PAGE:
The Halo Wars 2 PC version is looking good so far

The keyboard controls don't have console port awkwardness, and 4K and ultrawide support are supposedly on the way.

The screenshots in this article were provided by 343 Industries—we weren't able to take our own during our visit.

Late last week in a conference room at 343 Industries in Redmond, 343 strategy chief Daniel Ayoub tells me and a group of other journalists not to expect significant graphical differences between the PC and Xbox One versions of the studio's upcoming Halo Wars 2. He's doing his people a disservice. After playing the single available campaign mission of the Halo-themed RTS for the better part of 30 minutes, I switch over to the machines running the console build and find the difference so striking I have flashbacks to a week last year when I was forced to bump around with outdated contact lenses.

The Spartans in the PC version I play march through forests and streams so clear I tell myself I can see individual leaves and ripples; the console version looks as though someone took that imagery and smudged each line with an eraser. No doubt it helps that I'm on a rig that's capable of pulling off such good looks, with a "mere" Nvidia GeForce GTX 980. Is it unforgettably beautiful? Not really. But it's enough to convince me the PC version is getting its fair shake.
David Nicholson, executive producer of Halo Wars 2's co-developer Creative Assembly, urges me in an interview not to think the final product will look so different.

"PC certainly has an advantage at this stage because we can just put a badass machine under there and that lets us just do a lot of things while we're still optimizing," he says. "It will obviously look amazing." But if you do have a powerful PC, "you can do some pretty incredible things with it."

Already it runs at a steady 60 fps and other goodies will supposedly come with launch, such as support for 4K and ultrawide displays. Some of the devs at the event say these things are already available on the build I'm playing, but strangely no one knows of a readily available monitor that can show me such miracles even on Microsoft's front porch. 

But the true beauty of Halo Wars 2 is not how it looks but how it plays. The first Wars from 2009 was an Xbox 360 exclusive, but the sequel was designed with both the Xbox One and PC in mind from the start—and I’m thankful that it shows. Halo Wars 2 feels like a real-time strategy game made for the PC.  It lacks some of the depth of Warhammer 40000: Dawn of War 2 or StarCraft 2's busy micromanagement, sure, but 343 Industries is careful to hammer down the idea that they're trying to "reinvigorate" the RTS genre rather than saddle it with intimidating complications.

Muscle memory leads me to click on my minimap when orc-like Brutes ambush my Spartans in some distant corner of the map, and I'm rewarded an instant God's eye view of their troubles. I don't have to worry much about micromanaging the three groups I've got running around because Halo Wars 2 lets me group them into manageable squads. When I find myself sweating, it's more out of failed strategies than frustrations with the interface or controls.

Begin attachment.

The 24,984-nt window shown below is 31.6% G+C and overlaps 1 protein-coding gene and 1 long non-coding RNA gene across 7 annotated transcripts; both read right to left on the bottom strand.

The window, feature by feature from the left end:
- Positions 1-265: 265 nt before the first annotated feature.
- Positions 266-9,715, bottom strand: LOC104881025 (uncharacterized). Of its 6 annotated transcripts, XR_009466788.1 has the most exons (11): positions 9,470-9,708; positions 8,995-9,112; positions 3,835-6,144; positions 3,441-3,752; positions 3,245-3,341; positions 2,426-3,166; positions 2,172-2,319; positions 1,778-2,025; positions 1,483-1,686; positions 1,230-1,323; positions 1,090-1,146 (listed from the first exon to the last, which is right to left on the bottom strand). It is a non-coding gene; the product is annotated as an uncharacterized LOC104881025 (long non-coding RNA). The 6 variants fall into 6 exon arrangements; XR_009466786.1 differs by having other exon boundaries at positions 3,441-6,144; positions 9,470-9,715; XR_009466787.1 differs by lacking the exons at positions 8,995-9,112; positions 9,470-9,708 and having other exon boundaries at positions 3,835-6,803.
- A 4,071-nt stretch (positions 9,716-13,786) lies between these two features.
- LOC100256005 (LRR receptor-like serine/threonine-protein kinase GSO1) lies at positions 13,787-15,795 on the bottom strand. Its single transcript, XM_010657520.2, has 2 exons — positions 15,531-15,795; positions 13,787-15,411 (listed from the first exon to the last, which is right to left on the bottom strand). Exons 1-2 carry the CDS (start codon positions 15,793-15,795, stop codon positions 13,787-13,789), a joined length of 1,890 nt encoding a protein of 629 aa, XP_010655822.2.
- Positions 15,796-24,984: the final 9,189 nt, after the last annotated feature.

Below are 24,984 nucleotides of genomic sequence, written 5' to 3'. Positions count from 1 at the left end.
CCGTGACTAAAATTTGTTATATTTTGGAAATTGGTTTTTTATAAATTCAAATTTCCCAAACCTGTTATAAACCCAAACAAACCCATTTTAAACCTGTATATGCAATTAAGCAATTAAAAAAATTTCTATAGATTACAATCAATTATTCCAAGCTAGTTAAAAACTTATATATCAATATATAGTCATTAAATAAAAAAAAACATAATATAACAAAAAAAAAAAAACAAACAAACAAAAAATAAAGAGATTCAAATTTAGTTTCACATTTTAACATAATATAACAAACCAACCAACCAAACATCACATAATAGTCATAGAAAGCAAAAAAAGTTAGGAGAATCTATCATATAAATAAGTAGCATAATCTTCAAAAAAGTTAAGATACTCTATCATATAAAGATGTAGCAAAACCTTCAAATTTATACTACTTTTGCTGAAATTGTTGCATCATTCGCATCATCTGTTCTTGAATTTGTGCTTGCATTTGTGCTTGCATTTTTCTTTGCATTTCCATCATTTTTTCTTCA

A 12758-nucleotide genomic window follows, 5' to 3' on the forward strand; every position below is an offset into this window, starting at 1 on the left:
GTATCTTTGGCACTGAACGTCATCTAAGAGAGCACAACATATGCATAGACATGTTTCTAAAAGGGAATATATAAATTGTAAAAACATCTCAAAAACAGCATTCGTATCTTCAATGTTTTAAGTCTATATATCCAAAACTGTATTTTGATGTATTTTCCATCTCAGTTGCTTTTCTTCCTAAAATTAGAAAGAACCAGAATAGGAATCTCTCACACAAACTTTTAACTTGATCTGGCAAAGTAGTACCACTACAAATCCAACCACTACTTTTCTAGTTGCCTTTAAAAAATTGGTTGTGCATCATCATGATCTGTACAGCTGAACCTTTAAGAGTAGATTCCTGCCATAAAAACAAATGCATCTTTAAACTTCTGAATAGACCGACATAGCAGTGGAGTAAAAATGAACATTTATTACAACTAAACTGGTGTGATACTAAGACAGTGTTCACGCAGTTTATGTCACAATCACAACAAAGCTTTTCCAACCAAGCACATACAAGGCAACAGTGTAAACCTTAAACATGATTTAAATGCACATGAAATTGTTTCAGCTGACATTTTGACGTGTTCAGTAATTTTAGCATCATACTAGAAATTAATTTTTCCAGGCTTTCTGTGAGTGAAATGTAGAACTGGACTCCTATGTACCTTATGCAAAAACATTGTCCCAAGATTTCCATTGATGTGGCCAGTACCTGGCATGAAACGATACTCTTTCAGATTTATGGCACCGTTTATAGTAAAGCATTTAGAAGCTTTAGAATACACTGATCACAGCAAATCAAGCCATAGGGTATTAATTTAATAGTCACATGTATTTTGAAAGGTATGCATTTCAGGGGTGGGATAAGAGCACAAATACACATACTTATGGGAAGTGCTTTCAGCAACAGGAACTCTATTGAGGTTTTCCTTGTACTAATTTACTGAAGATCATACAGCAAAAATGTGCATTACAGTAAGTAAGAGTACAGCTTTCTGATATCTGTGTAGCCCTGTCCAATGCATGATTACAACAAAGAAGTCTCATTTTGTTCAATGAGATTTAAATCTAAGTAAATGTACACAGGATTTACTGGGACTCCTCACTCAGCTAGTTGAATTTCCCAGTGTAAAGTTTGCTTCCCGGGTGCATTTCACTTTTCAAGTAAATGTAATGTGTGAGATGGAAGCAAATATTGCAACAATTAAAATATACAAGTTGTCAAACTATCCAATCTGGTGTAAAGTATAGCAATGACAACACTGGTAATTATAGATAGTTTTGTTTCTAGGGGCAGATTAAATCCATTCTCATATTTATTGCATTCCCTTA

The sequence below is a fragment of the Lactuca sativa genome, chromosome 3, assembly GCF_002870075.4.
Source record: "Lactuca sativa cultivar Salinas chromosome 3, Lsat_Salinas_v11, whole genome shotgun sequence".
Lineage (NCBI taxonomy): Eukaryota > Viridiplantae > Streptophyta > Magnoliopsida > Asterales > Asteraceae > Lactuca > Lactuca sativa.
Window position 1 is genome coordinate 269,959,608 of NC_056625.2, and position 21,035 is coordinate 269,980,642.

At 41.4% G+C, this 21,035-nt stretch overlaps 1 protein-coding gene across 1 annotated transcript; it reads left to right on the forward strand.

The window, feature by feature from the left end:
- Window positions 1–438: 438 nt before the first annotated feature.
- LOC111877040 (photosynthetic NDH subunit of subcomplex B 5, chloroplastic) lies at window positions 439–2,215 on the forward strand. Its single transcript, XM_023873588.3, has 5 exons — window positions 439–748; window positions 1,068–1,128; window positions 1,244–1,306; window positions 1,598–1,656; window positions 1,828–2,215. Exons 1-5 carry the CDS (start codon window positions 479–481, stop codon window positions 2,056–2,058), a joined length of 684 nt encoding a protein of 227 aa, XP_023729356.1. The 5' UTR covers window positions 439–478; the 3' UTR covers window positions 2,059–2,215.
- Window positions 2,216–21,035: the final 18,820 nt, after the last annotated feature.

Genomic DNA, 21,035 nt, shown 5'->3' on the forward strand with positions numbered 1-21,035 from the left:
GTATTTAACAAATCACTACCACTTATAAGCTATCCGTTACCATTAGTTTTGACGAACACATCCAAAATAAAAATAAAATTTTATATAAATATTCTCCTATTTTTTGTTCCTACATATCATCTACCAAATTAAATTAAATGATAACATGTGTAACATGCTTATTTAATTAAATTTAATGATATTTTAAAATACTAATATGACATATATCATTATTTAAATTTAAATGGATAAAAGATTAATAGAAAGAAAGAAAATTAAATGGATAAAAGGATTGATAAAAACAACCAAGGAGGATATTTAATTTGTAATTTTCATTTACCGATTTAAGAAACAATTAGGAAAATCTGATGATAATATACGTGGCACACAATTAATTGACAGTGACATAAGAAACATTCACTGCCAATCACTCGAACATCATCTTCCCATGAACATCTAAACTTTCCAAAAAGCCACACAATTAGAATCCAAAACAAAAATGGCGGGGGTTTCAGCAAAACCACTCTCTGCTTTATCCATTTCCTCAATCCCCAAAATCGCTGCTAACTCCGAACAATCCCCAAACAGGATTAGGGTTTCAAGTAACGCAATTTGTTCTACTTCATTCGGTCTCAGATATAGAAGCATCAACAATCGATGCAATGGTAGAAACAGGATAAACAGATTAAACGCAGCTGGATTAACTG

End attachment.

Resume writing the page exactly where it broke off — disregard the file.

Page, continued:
"I think the biggest proof that we've got that we're not dumbing the genre down, if I can be so direct about it, is the guy sitting right here," Ayoub tells me, nodding at Nicholson beside him. "Creative Assembly is certainly not known for creating dumbed-down RTSes."

True enough, but I can't say the one campaign mission I played is enough to tell how well their efforts translate here. It's basically a field test for the tutorial, involving little more than disabling four energy sources so I can knock out a shield protecting a space orc who keeps yammering nasty things. I never actually finished it because it crashed right at the climax (being a beta and all that), but I'm able to see how it ends by peering over the shoulder of the dude beside me. It’s a simple scenario, but it's told well enough that I'm eager to learn what happens next.

But Halo Wars 2's best hope for longevity lies most in its Blitz multiplayer mode that lets you build card decks featuring the game's units which you can then slap into a battlefield between two to five players. It works particularly well on PC, as I'm able to dart around the map by clicking on the minimap and precisely play my cards on the field with hotkeys. 

Plenty of players around me do fine with the console gamepads, but I like the way the PC lets me check out what's going on at the three nodes I'm fighting for control of, or manage a Warthog that I've devoted to picking up more energy so I can play more cards. It's like Hearthstone with real units, and it could be big. Never once do I feel the PC controls hold me back.

"That goes back to what we were saying, it needs to feel native, right?" Ayoub tells me. "It needs to feel like it's taking advantage of the uniqueness and the benefits of the [PC] platform. We absolutely have invested a ton of drive into this to make sure this is the case."

Microsoft’s renewed interest in PC gaming had a rocky start, but Gears of War 4 was a marked improvement for the much-maligned Universal Windows Platform. Halo Wars 2 looks to be on the same path. It's way too soon to tell if it's worthy of being mentioned in the company of some of the better real-time strategy games out there, but the Blitz mode and the one somewhat underwhelming scenario I played at least show potential. There's a great foundation in place here for success on the PC, as long as they can get past issues like that one crash in the handful of months before its February 21 launch. 


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